The Random Comic Strip

The Random Comic Strip

Words to live by...

"How beautiful it is to do nothing, and to rest afterward."

[Spanish Proverb]

Ius luxuriae publice datum est

(The right to looseness has been officially given)

"Everyone carries a part of society on his shoulders," wrote Ludwig von Mises, "no one is relieved of his share of responsibility by others. And no one can find a safe way for himself if society is sweeping towards destruction. Therefore everyone, in his own interest, must thrust himself vigorously into the intellectual battle."

Apparently, the crossword puzzle that disappeared from the blog, came back.

Thursday, November 13, 2008


I am going to ramble for a bit. There should be a better word for this, one that is suited to the printed/written form. Rambling in speech is all about context but when it's oral, it's all about who is speaking. If a college professor rambles then it's a sign of a mind caught up with more esoteric things, deeper thoughts. If your neighbor rambles, he's an idiot. When your wife rambles, you have done something wrong. If your husband rambles, it's because he's done something wrong. If you are speaking to an unattractive person, it indicates you are bored. If you are talking to an attractive person, it is more properly called babbling. Incidentally, beautiful women think that most men babble as a rule. But I digress... which is another way of saying I am rambling.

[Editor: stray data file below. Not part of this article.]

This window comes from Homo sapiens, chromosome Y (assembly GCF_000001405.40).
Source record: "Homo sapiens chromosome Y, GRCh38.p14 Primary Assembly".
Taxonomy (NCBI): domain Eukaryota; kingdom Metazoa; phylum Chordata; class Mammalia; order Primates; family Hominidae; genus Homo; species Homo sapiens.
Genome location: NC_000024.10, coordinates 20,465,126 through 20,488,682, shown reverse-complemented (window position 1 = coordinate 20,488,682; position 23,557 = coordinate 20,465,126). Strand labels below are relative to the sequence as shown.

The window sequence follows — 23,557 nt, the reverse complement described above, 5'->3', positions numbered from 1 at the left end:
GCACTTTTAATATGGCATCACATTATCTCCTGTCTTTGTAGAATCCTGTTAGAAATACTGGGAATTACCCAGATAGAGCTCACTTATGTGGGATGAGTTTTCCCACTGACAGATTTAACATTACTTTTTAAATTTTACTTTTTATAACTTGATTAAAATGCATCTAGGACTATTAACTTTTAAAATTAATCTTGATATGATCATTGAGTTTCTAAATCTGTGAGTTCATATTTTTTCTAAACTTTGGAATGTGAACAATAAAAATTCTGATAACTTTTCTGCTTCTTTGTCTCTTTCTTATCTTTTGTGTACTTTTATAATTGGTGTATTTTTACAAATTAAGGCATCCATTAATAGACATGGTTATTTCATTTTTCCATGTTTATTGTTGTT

When I worked, I got involved in a quality process group. What we were supposed to do was analyze process problems and find solutions. One of the things we did was called "brain storming." That's corporate-speak for group rambling. I didn't do well at this because I thought the ideas offered for consideration should be sensible, that nonsensical ideas were not only non-productive but counter-productive. I was obviously not a team player and eventually resigned from the group. I wrote a nice letter of resignation wherein I pointed out that we were avoiding the obvious solution by spending too much time playing at problem solving. No one missed me much.

The new I-phones are coming out and have their share of problems, as all new products seem to. Which reminded me that not too long ago (in real time, eons in technology time) we complained about noisy phones and phone lines. We complained about having to speak loudly on long distance calls. This was on the phones in your homes and they cost maybe $8 a month. Fast-forward to the present and we gladly pay well over $50 a month to shout to be heard poorly on cell phones. But we get to do that shouting in restaurants, our cars, and on the streets where everyone gets to hear at least one side of our private conversations.

I'm an old fogey. I realized this a few years ago when I noticed that I remembered when they didn't have to edit films so they could be shown on TV. I grew up watching films from the thirties and forties played on Saturday afternoons. Jimmy Cagney, Spencer Tracy, Errol Flynn, Clark Gable, Humphrey Bogart, et al., all managed to entertain us with great acting without once uttering even a mild profanity. TV trailed behind movies in allowing "colorful" language but it's catching up. A couple of decades ago, we began seeing ads on TV for feminine products, now we have ads for erectile dysfunction products. This is progress? I am not so sure.